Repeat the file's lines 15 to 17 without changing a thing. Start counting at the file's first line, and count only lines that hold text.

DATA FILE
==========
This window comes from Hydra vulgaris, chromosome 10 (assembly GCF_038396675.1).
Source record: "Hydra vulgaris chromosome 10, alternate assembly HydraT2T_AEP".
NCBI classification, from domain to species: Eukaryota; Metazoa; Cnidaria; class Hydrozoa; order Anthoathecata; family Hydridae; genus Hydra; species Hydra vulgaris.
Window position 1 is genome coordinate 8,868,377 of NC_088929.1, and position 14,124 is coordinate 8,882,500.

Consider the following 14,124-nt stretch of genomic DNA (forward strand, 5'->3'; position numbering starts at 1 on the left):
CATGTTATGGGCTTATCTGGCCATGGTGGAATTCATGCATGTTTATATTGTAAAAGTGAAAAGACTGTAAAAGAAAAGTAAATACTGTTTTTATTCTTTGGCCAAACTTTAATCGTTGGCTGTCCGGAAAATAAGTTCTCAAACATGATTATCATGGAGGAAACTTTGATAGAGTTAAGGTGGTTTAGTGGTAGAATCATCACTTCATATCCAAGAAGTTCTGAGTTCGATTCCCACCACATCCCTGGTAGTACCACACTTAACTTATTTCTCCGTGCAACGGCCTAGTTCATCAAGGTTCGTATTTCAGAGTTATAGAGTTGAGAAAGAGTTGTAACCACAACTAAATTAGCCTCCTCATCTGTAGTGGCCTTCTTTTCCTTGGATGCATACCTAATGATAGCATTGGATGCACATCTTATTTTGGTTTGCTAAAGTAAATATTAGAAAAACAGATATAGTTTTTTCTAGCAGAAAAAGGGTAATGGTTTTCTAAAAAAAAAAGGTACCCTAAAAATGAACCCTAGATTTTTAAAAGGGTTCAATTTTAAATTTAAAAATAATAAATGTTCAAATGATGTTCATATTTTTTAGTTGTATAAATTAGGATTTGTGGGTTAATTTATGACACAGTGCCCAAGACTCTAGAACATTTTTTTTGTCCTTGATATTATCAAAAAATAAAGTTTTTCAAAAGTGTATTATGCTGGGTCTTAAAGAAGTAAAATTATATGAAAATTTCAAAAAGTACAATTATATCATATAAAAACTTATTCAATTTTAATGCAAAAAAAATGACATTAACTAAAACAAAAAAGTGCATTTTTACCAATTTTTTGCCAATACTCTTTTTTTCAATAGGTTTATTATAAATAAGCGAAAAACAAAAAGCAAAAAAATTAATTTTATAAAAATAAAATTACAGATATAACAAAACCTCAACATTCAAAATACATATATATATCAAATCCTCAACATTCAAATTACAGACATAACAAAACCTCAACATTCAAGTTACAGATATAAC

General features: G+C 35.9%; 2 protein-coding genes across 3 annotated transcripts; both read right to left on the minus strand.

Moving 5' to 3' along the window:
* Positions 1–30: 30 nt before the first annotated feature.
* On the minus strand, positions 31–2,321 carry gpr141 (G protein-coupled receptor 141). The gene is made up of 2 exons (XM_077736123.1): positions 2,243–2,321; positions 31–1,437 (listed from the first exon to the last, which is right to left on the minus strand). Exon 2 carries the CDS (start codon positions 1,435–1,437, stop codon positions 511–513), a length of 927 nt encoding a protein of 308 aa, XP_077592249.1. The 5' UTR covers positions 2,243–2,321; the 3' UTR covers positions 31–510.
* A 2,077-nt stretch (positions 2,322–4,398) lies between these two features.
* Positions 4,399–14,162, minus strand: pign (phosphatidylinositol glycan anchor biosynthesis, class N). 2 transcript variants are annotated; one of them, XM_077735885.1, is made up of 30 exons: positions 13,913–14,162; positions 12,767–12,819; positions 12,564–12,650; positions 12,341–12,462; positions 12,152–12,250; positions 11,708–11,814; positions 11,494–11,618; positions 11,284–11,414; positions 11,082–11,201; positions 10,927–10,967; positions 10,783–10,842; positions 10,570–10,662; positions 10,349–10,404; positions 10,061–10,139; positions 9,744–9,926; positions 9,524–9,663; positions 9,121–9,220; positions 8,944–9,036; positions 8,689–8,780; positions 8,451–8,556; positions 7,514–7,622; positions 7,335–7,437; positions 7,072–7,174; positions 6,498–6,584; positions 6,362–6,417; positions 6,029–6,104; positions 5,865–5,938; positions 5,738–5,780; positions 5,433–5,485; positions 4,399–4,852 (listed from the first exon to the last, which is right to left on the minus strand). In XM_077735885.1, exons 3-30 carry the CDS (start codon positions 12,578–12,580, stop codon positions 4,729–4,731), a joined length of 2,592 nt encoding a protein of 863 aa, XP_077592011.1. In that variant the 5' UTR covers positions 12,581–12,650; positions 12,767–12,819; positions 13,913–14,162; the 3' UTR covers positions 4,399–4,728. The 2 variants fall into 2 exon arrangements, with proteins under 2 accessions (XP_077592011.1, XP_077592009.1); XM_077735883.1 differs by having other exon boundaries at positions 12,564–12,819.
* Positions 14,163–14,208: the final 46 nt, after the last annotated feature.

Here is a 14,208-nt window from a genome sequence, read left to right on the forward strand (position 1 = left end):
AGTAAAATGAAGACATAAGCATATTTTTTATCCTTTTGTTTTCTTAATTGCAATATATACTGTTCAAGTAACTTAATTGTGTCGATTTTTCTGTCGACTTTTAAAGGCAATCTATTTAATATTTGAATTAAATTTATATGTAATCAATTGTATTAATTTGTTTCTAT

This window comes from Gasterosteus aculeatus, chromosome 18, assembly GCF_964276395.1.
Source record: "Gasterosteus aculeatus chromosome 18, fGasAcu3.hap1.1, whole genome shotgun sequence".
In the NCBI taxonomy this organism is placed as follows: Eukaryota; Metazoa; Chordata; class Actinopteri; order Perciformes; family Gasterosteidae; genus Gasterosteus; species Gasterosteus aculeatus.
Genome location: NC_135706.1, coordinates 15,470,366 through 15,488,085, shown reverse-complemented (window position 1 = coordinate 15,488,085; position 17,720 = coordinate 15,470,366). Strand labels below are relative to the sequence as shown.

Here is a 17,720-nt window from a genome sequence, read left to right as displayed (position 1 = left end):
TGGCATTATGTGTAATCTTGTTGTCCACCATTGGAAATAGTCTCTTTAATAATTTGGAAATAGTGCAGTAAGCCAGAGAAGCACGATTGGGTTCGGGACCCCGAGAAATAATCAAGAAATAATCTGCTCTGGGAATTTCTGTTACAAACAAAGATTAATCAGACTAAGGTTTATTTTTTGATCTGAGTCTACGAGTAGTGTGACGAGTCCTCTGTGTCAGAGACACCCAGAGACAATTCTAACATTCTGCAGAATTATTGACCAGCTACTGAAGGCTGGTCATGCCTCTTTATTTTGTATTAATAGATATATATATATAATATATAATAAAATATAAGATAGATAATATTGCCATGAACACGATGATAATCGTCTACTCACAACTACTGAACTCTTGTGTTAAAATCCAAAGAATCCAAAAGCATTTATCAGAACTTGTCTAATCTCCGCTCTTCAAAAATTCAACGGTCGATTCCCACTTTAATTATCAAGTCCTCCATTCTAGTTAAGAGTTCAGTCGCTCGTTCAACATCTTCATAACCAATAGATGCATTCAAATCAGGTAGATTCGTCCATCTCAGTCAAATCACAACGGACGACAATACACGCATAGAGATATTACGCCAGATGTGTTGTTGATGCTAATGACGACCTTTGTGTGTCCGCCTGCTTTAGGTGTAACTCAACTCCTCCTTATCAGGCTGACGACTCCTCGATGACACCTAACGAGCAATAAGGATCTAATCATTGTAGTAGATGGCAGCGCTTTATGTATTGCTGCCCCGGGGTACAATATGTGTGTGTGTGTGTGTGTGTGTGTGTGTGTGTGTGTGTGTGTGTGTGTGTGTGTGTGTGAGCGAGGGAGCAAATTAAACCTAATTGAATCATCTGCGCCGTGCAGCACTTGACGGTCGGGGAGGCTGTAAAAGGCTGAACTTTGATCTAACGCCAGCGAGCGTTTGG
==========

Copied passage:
AGTAAAATGAAGACATAAGCATATTTTTTATCCTTTTGTTTTCTTAATTGCAATATATACTGTTCAAGTAACTTAATTGTGTCGATTTTTCTGTCGACTTTTAAAGGCAATCTATTTAATATTTGAATTAAATTTATATGTAATCAATTGTATTAATTTGTTTCTAT

This window comes from Gasterosteus aculeatus, chromosome 18, assembly GCF_964276395.1.
Source record: "Gasterosteus aculeatus chromosome 18, fGasAcu3.hap1.1, whole genome shotgun sequence".